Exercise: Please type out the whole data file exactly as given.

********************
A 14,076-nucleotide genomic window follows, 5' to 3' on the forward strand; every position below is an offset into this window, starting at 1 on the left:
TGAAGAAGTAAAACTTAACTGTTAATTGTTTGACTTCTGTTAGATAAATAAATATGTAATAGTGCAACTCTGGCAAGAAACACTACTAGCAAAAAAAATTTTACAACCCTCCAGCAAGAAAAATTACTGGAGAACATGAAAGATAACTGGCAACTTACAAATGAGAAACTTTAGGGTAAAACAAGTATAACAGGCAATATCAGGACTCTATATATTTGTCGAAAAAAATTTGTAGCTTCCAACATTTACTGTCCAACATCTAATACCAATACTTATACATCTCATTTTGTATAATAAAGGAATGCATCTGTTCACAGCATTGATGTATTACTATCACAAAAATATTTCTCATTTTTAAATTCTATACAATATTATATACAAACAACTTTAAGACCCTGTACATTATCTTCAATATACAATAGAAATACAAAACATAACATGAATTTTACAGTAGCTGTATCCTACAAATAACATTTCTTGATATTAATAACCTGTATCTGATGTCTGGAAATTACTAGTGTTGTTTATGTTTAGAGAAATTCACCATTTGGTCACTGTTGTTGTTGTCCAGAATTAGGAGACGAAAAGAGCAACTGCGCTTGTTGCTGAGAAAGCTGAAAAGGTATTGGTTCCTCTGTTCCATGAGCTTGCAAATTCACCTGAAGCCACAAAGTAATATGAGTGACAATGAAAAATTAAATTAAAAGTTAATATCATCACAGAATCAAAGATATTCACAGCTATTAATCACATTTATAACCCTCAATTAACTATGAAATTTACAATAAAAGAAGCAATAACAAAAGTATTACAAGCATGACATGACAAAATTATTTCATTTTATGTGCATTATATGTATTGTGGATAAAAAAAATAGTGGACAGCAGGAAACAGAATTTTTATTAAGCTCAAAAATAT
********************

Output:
A 14,076-nucleotide genomic window follows, 5' to 3' on the forward strand; every position below is an offset into this window, starting at 1 on the left:
TGAAGAAGTAAAACTTAACTGTTAATTGTTTGACTTCTGTTAGATAAATAAATATGTAATAGTGCAACTCTGGCAAGAAACACTACTAGCAAAAAAAATTTTACAACCCTCCAGCAAGAAAAATTACTGGAGAACATGAAAGATAACTGGCAACTTACAAATGAGAAACTTTAGGGTAAAACAAGTATAACAGGCAATATCAGGACTCTATATATTTGTCGAAAAAAATTTGTAGCTTCCAACATTTACTGTCCAACATCTAATACCAATACTTATACATCTCATTTTGTATAATAAAGGAATGCATCTGTTCACAGCATTGATGTATTACTATCACAAAAATATTTCTCATTTTTAAATTCTATACAATATTATATACAAACAACTTTAAGACCCTGTACATTATCTTCAATATACAATAGAAATACAAAACATAACATGAATTTTACAGTAGCTGTATCCTACAAATAACATTTCTTGATATTAATAACCTGTATCTGATGTCTGGAAATTACTAGTGTTGTTTATGTTTAGAGAAATTCACCATTTGGTCACTGTTGTTGTTGTCCAGAATTAGGAGACGAAAAGAGCAACTGCGCTTGTTGCTGAGAAAGCTGAAAAGGTATTGGTTCCTCTGTTCCATGAGCTTGCAAATTCACCTGAAGCCACAAAGTAATATGAGTGACAATGAAAAATTAAATTAAAAGTTAATATCATCACAGAATCAAAGATATTCACAGCTATTAATCACATTTATAACCCTCAATTAACTATGAAATTTACAATAAAAGAAGCAATAACAAAAGTATTACAAGCATGACATGACAAAATTATTTCATTTTATGTGCATTATATGTATTGTGGATAAAAAAAATAGTGGACAGCAGGAAACAGAATTTTTATTAAGCTCAAAAATAT